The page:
The numbers: U.S. orders for long-lasting durable goods rebounded in March after a poor showing in the prior month, but shortages of key supplies are still hampering manufacturers as they race to keep up with rising demand from customers.

Orders for durable goods rose 0.5% last month, the government said Monday. These are products such as electronics, appliances, machines, cars and other transportation equipment meant to last at least three years.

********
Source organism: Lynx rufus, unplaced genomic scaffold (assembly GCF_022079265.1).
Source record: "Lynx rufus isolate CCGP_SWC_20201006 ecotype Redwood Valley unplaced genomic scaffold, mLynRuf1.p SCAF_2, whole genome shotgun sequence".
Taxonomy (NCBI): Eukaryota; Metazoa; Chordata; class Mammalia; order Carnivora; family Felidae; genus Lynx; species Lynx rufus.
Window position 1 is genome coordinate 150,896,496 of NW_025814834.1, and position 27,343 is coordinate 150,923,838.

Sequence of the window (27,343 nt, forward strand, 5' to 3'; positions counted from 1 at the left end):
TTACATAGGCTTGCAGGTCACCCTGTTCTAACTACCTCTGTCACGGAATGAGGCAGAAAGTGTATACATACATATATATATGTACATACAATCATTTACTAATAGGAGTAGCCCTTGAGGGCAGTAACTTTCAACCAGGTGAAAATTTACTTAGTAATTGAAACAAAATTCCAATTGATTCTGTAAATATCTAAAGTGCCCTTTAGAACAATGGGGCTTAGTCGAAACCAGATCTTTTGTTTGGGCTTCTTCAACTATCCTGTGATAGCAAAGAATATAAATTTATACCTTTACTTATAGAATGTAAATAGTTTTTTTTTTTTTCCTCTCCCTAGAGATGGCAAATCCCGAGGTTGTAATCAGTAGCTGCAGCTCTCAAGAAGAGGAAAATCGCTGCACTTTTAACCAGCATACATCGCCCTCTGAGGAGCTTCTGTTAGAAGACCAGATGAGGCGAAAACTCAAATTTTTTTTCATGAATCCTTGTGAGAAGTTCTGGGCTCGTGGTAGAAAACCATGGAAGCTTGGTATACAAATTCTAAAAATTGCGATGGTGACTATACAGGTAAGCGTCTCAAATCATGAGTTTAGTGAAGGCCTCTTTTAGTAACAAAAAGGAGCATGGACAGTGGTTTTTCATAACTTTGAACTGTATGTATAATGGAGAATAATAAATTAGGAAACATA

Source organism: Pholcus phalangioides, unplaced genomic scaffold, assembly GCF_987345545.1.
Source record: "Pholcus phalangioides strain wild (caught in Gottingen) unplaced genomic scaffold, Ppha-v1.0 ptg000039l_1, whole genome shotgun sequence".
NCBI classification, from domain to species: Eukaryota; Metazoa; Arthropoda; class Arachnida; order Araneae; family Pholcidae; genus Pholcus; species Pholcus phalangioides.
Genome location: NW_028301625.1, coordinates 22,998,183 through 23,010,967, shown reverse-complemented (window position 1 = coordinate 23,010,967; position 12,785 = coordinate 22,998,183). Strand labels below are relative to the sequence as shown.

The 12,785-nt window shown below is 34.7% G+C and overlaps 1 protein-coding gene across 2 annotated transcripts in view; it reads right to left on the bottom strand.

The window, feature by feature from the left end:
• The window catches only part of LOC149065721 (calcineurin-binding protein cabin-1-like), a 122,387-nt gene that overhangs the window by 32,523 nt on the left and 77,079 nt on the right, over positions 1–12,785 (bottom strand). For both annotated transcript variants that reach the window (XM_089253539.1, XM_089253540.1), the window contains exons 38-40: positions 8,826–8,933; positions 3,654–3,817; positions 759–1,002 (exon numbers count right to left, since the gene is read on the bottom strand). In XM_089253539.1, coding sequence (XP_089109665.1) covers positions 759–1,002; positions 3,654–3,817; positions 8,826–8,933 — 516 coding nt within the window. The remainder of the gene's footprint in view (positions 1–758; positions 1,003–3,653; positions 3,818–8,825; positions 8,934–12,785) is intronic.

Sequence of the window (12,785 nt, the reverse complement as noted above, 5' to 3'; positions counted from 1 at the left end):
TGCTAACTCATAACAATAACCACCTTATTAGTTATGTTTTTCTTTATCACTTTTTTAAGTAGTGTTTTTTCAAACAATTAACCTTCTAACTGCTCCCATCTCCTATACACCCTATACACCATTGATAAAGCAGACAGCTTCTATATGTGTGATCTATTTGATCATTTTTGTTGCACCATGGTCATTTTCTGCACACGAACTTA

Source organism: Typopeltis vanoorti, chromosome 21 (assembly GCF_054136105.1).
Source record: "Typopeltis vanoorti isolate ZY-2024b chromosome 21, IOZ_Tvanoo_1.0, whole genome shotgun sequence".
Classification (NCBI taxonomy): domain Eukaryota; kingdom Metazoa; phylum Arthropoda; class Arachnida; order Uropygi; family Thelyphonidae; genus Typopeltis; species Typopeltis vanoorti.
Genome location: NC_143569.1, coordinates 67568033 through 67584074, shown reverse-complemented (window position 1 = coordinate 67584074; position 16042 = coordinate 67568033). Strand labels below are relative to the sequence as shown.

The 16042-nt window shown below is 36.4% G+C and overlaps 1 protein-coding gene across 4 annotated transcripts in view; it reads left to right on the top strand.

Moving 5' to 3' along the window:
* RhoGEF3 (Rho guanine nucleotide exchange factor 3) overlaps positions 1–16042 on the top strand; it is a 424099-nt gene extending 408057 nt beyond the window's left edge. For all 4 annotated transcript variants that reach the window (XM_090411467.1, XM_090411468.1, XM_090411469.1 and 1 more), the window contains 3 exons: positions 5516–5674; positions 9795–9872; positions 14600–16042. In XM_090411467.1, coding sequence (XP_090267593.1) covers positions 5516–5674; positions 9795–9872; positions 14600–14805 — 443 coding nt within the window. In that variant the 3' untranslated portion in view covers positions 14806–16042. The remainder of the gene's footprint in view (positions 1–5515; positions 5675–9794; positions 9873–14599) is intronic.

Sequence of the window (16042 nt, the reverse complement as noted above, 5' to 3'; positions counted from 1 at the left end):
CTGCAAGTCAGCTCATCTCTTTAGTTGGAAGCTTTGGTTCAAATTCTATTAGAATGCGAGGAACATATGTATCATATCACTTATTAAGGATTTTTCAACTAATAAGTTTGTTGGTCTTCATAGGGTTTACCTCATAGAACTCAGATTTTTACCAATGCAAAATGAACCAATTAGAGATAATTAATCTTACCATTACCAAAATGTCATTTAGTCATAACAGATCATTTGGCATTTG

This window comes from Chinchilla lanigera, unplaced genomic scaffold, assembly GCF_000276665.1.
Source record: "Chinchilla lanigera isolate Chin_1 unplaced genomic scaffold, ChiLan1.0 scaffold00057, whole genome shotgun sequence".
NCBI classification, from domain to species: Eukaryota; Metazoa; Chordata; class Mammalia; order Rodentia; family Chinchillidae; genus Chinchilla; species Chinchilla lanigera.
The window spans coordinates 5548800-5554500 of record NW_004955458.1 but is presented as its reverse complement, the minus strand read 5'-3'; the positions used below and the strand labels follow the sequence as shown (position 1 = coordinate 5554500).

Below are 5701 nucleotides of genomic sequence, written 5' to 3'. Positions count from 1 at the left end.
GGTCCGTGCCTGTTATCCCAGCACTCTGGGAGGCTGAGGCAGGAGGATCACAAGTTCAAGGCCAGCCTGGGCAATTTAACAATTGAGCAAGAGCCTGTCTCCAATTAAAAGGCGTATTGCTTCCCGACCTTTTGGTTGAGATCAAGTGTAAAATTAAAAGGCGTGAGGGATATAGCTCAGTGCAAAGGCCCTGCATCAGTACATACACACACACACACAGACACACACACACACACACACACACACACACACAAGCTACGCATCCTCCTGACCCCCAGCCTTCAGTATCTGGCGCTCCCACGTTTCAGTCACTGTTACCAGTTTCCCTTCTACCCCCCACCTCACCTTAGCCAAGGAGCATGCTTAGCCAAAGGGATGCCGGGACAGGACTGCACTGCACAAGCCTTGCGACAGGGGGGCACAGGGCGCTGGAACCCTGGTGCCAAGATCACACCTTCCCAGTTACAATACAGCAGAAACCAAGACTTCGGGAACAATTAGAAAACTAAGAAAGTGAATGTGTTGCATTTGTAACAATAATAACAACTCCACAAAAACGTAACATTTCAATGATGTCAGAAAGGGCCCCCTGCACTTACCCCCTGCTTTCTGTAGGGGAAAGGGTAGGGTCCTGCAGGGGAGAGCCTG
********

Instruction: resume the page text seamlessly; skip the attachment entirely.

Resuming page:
Economists surveyed by Dow Jones and the Wall Street Journal had forecast a 2.2% increase.

Orders had shrunk a revised 0.9% in February — the first time since the pandemic began — mostly because of unusually harsh winter weather and a sharp drop in auto production owing to a shortage of key computers chips.

See: A visual look at how an unfair pandemic has reshaped work and home

Market reaction: The Dow Jones Industrial Average

and S&P 500

were set to open slightly higher in Monday trades.

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